Should I keep these savings bonds?

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Q. My kids received savings bonds from a great aunt for the holidays. Are they worth keeping? All our other college savings are in a 529 plan.
— Investor

A. There is nothing wrong with savings bonds.

When the market is up, people say that the returns on savings bonds are too low. But after the recent stock market dip, there are lots of people who think savings bonds are a pretty good idea, said Jerry Lynch, a certified financial planner with JFL Total Wealth Management in Boonton.

“529 plans are good but tied into the stock market. In the past three weeks you have seen a pretty substantial drop in account values,” he said. “There is something to be said about tank-like investments that do not go fast, but always go forward.”

The savings bonds will earn interest, and you won’t have to worry about the larger market.

The interest rate is fixed and compounds every six months, and it will stop earning interest in 30 years, said Alison Williams, a certified financial planner with Stonegate Wealth in Oakland.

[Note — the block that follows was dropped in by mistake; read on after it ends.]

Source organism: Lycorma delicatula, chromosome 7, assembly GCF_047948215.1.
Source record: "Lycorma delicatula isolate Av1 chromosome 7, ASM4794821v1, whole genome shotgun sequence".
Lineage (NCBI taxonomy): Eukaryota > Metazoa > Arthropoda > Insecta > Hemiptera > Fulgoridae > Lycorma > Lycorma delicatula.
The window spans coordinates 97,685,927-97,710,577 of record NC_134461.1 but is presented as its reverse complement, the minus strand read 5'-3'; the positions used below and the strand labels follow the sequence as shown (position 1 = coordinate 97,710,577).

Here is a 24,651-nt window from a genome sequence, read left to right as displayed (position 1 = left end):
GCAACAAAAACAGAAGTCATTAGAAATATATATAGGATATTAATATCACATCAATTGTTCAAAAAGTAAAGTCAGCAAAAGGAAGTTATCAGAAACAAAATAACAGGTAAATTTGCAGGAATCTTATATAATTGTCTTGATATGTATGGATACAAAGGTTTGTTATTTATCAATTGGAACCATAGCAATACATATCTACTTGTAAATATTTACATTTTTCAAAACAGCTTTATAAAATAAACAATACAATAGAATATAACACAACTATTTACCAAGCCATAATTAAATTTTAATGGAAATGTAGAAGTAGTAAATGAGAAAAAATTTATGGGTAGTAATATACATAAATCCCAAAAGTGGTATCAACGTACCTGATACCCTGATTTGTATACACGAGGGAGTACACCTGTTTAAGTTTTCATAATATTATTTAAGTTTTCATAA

“If the bonds are for higher amounts, the interest will be worth the wait, albeit, with a higher tax ramification when redeemed,” Williams said. “If they are for smaller amounts, you can save them and surprise your children with them down the line. Receiving any amount in your 20s, even $100, is exciting.”

If you do decide to sell the bonds, make sure to remember that most U.S. savings bonds can’t be redeemed until one year from purchase, and you’ll incur a three-month interest penalty if the bonds are redeemed within five years of purchase.

“Once redeemed, you can deposit the cash into your children’s respective 529 plans or custodial accounts in their names,” Williams said.

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This story was first posted in February 2016. presents certain general financial planning principles and advice, but should never be viewed as a substitute for obtaining advice from a personal professional advisor who understands your unique individual circumstances.